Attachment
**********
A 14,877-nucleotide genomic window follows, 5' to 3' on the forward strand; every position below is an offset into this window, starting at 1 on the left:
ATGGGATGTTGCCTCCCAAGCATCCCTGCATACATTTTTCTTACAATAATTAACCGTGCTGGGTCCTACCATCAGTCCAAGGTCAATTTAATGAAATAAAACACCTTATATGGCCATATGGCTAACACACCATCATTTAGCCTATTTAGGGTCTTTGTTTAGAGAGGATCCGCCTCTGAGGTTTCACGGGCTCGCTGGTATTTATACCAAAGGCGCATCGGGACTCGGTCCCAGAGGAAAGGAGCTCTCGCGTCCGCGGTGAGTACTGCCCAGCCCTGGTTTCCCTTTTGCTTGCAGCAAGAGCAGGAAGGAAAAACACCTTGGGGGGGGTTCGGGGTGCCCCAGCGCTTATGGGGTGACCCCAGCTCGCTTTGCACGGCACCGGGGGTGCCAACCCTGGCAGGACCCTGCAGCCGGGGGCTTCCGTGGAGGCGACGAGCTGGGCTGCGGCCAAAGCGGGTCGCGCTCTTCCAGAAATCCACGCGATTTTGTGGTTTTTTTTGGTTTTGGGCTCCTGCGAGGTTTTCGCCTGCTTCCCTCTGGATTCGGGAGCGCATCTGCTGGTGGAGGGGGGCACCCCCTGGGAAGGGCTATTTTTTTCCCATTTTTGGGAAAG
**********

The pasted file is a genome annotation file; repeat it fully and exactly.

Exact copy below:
A 14,877-nucleotide genomic window follows, 5' to 3' on the forward strand; every position below is an offset into this window, starting at 1 on the left:
ATGGGATGTTGCCTCCCAAGCATCCCTGCATACATTTTTCTTACAATAATTAACCGTGCTGGGTCCTACCATCAGTCCAAGGTCAATTTAATGAAATAAAACACCTTATATGGCCATATGGCTAACACACCATCATTTAGCCTATTTAGGGTCTTTGTTTAGAGAGGATCCGCCTCTGAGGTTTCACGGGCTCGCTGGTATTTATACCAAAGGCGCATCGGGACTCGGTCCCAGAGGAAAGGAGCTCTCGCGTCCGCGGTGAGTACTGCCCAGCCCTGGTTTCCCTTTTGCTTGCAGCAAGAGCAGGAAGGAAAAACACCTTGGGGGGGGTTCGGGGTGCCCCAGCGCTTATGGGGTGACCCCAGCTCGCTTTGCACGGCACCGGGGGTGCCAACCCTGGCAGGACCCTGCAGCCGGGGGCTTCCGTGGAGGCGACGAGCTGGGCTGCGGCCAAAGCGGGTCGCGCTCTTCCAGAAATCCACGCGATTTTGTGGTTTTTTTTGGTTTTGGGCTCCTGCGAGGTTTTCGCCTGCTTCCCTCTGGATTCGGGAGCGCATCTGCTGGTGGAGGGGGGCACCCCCTGGGAAGGGCTATTTTTTTCCCATTTTTGGGAAAG